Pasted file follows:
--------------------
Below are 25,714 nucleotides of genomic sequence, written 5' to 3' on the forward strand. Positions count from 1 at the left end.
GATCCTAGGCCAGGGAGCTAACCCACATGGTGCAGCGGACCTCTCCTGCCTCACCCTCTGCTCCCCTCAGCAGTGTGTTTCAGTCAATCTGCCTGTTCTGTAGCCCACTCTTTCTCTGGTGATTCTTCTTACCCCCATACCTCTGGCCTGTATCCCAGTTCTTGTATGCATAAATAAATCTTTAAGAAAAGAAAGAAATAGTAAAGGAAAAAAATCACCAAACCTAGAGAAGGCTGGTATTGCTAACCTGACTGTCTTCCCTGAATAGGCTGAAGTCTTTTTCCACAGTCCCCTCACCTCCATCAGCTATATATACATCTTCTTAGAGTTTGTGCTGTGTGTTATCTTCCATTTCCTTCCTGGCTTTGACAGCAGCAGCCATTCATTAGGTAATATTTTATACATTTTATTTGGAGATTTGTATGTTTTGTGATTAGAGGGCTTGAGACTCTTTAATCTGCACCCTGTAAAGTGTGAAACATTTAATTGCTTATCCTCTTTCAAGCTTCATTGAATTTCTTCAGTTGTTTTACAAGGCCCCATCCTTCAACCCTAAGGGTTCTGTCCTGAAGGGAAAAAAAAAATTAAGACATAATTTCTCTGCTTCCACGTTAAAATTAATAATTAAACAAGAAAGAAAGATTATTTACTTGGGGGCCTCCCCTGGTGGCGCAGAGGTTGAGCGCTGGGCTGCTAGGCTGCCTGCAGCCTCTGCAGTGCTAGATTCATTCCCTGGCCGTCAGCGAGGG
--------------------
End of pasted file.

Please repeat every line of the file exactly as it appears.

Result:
Below are 25,714 nucleotides of genomic sequence, written 5' to 3' on the forward strand. Positions count from 1 at the left end.
GATCCTAGGCCAGGGAGCTAACCCACATGGTGCAGCGGACCTCTCCTGCCTCACCCTCTGCTCCCCTCAGCAGTGTGTTTCAGTCAATCTGCCTGTTCTGTAGCCCACTCTTTCTCTGGTGATTCTTCTTACCCCCATACCTCTGGCCTGTATCCCAGTTCTTGTATGCATAAATAAATCTTTAAGAAAAGAAAGAAATAGTAAAGGAAAAAAATCACCAAACCTAGAGAAGGCTGGTATTGCTAACCTGACTGTCTTCCCTGAATAGGCTGAAGTCTTTTTCCACAGTCCCCTCACCTCCATCAGCTATATATACATCTTCTTAGAGTTTGTGCTGTGTGTTATCTTCCATTTCCTTCCTGGCTTTGACAGCAGCAGCCATTCATTAGGTAATATTTTATACATTTTATTTGGAGATTTGTATGTTTTGTGATTAGAGGGCTTGAGACTCTTTAATCTGCACCCTGTAAAGTGTGAAACATTTAATTGCTTATCCTCTTTCAAGCTTCATTGAATTTCTTCAGTTGTTTTACAAGGCCCCATCCTTCAACCCTAAGGGTTCTGTCCTGAAGGGAAAAAAAAAATTAAGACATAATTTCTCTGCTTCCACGTTAAAATTAATAATTAAACAAGAAAGAAAGATTATTTACTTGGGGGCCTCCCCTGGTGGCGCAGAGGTTGAGCGCTGGGCTGCTAGGCTGCCTGCAGCCTCTGCAGTGCTAGATTCATTCCCTGGCCGTCAGCGAGGG